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The Pacific war

Students collectively view and analyse images of connections between Australia and Papua New Guinea. They draw conclusions as to the connections that are represented.

Student activities

Task no. 1

The Pacific War

View Sources 2­ – 5: The Pacific War

During the Second World War, fighting extended to the Pacific region where the Allied forces, predominately made up of the United States, Britain and Australia, fought against Japanese aggression that began with the bombing of Pearl Harbour in 1941. 

During January and February 1942 Japanese troops invaded and won victories in many countries in Asia and the South Pacific, including the then Territory of Papua and the Territory of New Guinea. Advances were made into Australia with Darwin being bombed in March 1942. 

Australians were at war with Japan on the battlefields of Papua and New Guinea. The Papuan people supported the Australian forces in combat and as carriers of supplies and injured soldiers. The extraordinary lengths the Papuans took in carrying the wounded and sick through thick jungle and battles earned them the name of ‘fuzzy wuzzy angels’.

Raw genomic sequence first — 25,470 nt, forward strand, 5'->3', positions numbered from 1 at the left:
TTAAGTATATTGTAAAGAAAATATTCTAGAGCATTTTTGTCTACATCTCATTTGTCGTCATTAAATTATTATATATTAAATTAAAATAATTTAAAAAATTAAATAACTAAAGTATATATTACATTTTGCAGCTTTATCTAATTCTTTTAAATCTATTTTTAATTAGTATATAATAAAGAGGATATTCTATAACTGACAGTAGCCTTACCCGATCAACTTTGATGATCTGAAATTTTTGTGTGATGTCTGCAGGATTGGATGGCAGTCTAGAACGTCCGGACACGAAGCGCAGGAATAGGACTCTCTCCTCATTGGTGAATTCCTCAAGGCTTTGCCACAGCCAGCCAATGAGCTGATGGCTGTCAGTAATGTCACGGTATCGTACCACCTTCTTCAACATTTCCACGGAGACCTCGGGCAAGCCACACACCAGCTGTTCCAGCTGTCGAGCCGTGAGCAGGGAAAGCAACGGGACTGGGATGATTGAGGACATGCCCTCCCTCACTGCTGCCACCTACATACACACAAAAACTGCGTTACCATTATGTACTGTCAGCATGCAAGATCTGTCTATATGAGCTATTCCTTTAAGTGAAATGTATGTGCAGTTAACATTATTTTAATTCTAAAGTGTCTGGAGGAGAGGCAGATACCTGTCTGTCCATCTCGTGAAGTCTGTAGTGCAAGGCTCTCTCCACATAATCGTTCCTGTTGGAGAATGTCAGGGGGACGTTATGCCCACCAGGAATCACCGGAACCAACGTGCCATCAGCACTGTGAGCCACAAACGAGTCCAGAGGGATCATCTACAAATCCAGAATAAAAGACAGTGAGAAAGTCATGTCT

Source analysis:


  • When were these photos taken?
  • What and who is shown in the photos?


  • How did the Papuan people help Australian soldiers in the war?
  • Considering the location of Papua New Guinea to Australia, why was the alliance between Australia and Papua New Guinea so important.

About the sources

Source 2: Still from Damien Parer film Assault on Salamanca, 1943. Australian Department of Information. Parer's film shows the human experience of war. Parer was killed in battle in 1943

Source 3 Military operations in New Britain, ca. 1943-1945. Food supplies being offered to Australian and allied troops.

Source 4: The Kokoda Track, ca. 1943-1945. The ‘fuzzy wuzzy angels’ carrying wounded  Australian and allied soldiers. They never left the side of the wounded.  

Source 5: Military operations in Buna and Oro Bay, ca. 1943-1945. Troops faced mountainous terrain, thick jungles and tropical diseases making the war effort extremely difficult.